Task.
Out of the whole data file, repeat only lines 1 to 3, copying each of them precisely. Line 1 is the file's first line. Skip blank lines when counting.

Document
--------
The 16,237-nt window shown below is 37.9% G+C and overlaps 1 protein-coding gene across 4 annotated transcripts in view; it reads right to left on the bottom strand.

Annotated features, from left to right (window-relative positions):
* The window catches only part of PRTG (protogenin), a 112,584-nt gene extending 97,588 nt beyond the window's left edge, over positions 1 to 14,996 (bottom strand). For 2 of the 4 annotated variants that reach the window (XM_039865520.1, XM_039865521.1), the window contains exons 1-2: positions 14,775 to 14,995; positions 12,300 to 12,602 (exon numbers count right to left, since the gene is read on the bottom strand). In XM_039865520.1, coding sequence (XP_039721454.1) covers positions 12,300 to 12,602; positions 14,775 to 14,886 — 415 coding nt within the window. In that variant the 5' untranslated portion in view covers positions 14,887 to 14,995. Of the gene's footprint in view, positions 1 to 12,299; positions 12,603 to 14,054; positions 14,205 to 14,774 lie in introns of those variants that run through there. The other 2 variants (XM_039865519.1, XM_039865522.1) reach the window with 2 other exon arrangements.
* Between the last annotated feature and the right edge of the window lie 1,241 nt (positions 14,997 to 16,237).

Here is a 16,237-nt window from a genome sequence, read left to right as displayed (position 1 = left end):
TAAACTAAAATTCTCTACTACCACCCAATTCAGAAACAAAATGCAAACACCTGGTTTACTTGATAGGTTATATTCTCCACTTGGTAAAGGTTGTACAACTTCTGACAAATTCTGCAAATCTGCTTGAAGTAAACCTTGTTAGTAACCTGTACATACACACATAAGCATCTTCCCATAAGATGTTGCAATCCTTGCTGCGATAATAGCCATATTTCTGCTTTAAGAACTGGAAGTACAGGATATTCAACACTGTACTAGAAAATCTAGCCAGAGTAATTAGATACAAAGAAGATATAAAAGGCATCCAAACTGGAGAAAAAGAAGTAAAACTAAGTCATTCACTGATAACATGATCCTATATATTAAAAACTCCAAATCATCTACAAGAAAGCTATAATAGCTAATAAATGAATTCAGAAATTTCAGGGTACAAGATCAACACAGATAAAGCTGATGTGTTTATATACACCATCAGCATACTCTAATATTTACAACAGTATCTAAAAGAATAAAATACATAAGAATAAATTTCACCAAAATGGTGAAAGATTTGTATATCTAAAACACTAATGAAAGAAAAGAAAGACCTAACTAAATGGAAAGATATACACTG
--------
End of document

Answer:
The 16,237-nt window shown below is 37.9% G+C and overlaps 1 protein-coding gene across 4 annotated transcripts in view; it reads right to left on the bottom strand.

Annotated features, from left to right (window-relative positions):
* The window catches only part of PRTG (protogenin), a 112,584-nt gene extending 97,588 nt beyond the window's left edge, over positions 1 to 14,996 (bottom strand). For 2 of the 4 annotated variants that reach the window (XM_039865520.1, XM_039865521.1), the window contains exons 1-2: positions 14,775 to 14,995; positions 12,300 to 12,602 (exon numbers count right to left, since the gene is read on the bottom strand). In XM_039865520.1, coding sequence (XP_039721454.1) covers positions 12,300 to 12,602; positions 14,775 to 14,886 — 415 coding nt within the window. In that variant the 5' untranslated portion in view covers positions 14,887 to 14,995. Of the gene's footprint in view, positions 1 to 12,299; positions 12,603 to 14,054; positions 14,205 to 14,774 lie in introns of those variants that run through there. The other 2 variants (XM_039865519.1, XM_039865522.1) reach the window with 2 other exon arrangements.